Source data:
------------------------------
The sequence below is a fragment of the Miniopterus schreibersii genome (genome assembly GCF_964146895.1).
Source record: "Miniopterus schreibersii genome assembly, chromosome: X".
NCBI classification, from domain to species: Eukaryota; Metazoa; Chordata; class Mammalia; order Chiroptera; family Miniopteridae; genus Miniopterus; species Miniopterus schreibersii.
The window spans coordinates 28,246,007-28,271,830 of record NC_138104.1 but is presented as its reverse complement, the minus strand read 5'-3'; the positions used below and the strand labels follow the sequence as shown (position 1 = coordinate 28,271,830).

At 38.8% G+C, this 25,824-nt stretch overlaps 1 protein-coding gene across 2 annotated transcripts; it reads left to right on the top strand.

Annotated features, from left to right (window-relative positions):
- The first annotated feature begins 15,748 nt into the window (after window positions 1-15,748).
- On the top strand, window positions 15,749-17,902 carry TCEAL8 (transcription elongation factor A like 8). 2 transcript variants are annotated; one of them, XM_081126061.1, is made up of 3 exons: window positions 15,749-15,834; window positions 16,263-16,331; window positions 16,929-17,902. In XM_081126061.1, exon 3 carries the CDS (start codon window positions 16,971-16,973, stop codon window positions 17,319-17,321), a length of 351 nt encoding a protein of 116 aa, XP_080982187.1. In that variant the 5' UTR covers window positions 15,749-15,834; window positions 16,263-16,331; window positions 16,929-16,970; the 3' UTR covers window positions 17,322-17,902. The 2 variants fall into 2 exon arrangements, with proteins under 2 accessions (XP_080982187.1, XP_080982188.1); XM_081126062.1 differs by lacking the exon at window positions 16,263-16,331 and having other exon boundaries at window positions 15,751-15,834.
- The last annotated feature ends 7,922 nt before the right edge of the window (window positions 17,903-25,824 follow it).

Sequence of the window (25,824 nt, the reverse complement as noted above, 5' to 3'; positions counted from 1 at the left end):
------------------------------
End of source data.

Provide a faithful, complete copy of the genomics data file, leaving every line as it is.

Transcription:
The sequence below is a fragment of the Miniopterus schreibersii genome (genome assembly GCF_964146895.1).
Source record: "Miniopterus schreibersii genome assembly, chromosome: X".
NCBI classification, from domain to species: Eukaryota; Metazoa; Chordata; class Mammalia; order Chiroptera; family Miniopteridae; genus Miniopterus; species Miniopterus schreibersii.
The window spans coordinates 28,246,007-28,271,830 of record NC_138104.1 but is presented as its reverse complement, the minus strand read 5'-3'; the positions used below and the strand labels follow the sequence as shown (position 1 = coordinate 28,271,830).

At 38.8% G+C, this 25,824-nt stretch overlaps 1 protein-coding gene across 2 annotated transcripts; it reads left to right on the top strand.

Annotated features, from left to right (window-relative positions):
- The first annotated feature begins 15,748 nt into the window (after window positions 1-15,748).
- On the top strand, window positions 15,749-17,902 carry TCEAL8 (transcription elongation factor A like 8). 2 transcript variants are annotated; one of them, XM_081126061.1, is made up of 3 exons: window positions 15,749-15,834; window positions 16,263-16,331; window positions 16,929-17,902. In XM_081126061.1, exon 3 carries the CDS (start codon window positions 16,971-16,973, stop codon window positions 17,319-17,321), a length of 351 nt encoding a protein of 116 aa, XP_080982187.1. In that variant the 5' UTR covers window positions 15,749-15,834; window positions 16,263-16,331; window positions 16,929-16,970; the 3' UTR covers window positions 17,322-17,902. The 2 variants fall into 2 exon arrangements, with proteins under 2 accessions (XP_080982187.1, XP_080982188.1); XM_081126062.1 differs by lacking the exon at window positions 16,263-16,331 and having other exon boundaries at window positions 15,751-15,834.
- The last annotated feature ends 7,922 nt before the right edge of the window (window positions 17,903-25,824 follow it).

Sequence of the window (25,824 nt, the reverse complement as noted above, 5' to 3'; positions counted from 1 at the left end):